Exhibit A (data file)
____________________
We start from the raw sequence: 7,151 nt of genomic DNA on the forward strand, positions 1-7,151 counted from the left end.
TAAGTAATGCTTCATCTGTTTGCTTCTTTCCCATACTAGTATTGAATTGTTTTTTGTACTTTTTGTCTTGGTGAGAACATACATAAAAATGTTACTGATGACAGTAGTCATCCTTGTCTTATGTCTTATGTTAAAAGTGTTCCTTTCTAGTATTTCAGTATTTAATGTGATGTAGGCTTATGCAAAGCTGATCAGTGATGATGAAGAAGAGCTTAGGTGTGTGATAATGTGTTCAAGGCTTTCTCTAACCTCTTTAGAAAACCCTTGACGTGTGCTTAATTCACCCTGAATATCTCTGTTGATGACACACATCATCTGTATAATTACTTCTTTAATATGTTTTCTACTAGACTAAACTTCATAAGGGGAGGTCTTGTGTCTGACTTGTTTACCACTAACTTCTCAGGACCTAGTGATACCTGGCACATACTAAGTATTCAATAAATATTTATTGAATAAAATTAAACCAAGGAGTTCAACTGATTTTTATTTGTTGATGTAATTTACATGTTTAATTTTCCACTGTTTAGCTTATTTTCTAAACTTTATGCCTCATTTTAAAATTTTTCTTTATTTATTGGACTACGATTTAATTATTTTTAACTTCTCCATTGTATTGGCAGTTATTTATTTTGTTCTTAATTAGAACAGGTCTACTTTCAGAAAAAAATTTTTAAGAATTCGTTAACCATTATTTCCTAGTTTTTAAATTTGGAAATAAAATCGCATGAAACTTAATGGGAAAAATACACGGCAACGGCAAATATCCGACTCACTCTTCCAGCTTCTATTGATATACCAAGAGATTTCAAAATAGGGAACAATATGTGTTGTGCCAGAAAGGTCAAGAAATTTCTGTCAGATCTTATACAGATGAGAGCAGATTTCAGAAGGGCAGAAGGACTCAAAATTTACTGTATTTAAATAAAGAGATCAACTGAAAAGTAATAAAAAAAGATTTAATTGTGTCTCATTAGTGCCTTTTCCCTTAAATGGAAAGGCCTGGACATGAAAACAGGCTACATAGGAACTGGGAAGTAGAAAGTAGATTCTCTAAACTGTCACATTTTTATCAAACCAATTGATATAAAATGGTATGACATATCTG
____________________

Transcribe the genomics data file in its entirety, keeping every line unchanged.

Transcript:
We start from the raw sequence: 7,151 nt of genomic DNA on the forward strand, positions 1-7,151 counted from the left end.
TAAGTAATGCTTCATCTGTTTGCTTCTTTCCCATACTAGTATTGAATTGTTTTTTGTACTTTTTGTCTTGGTGAGAACATACATAAAAATGTTACTGATGACAGTAGTCATCCTTGTCTTATGTCTTATGTTAAAAGTGTTCCTTTCTAGTATTTCAGTATTTAATGTGATGTAGGCTTATGCAAAGCTGATCAGTGATGATGAAGAAGAGCTTAGGTGTGTGATAATGTGTTCAAGGCTTTCTCTAACCTCTTTAGAAAACCCTTGACGTGTGCTTAATTCACCCTGAATATCTCTGTTGATGACACACATCATCTGTATAATTACTTCTTTAATATGTTTTCTACTAGACTAAACTTCATAAGGGGAGGTCTTGTGTCTGACTTGTTTACCACTAACTTCTCAGGACCTAGTGATACCTGGCACATACTAAGTATTCAATAAATATTTATTGAATAAAATTAAACCAAGGAGTTCAACTGATTTTTATTTGTTGATGTAATTTACATGTTTAATTTTCCACTGTTTAGCTTATTTTCTAAACTTTATGCCTCATTTTAAAATTTTTCTTTATTTATTGGACTACGATTTAATTATTTTTAACTTCTCCATTGTATTGGCAGTTATTTATTTTGTTCTTAATTAGAACAGGTCTACTTTCAGAAAAAAATTTTTAAGAATTCGTTAACCATTATTTCCTAGTTTTTAAATTTGGAAATAAAATCGCATGAAACTTAATGGGAAAAATACACGGCAACGGCAAATATCCGACTCACTCTTCCAGCTTCTATTGATATACCAAGAGATTTCAAAATAGGGAACAATATGTGTTGTGCCAGAAAGGTCAAGAAATTTCTGTCAGATCTTATACAGATGAGAGCAGATTTCAGAAGGGCAGAAGGACTCAAAATTTACTGTATTTAAATAAAGAGATCAACTGAAAAGTAATAAAAAAAGATTTAATTGTGTCTCATTAGTGCCTTTTCCCTTAAATGGAAAGGCCTGGACATGAAAACAGGCTACATAGGAACTGGGAAGTAGAAAGTAGATTCTCTAAACTGTCACATTTTTATCAAACCAATTGATATAAAATGGTATGACATATCTG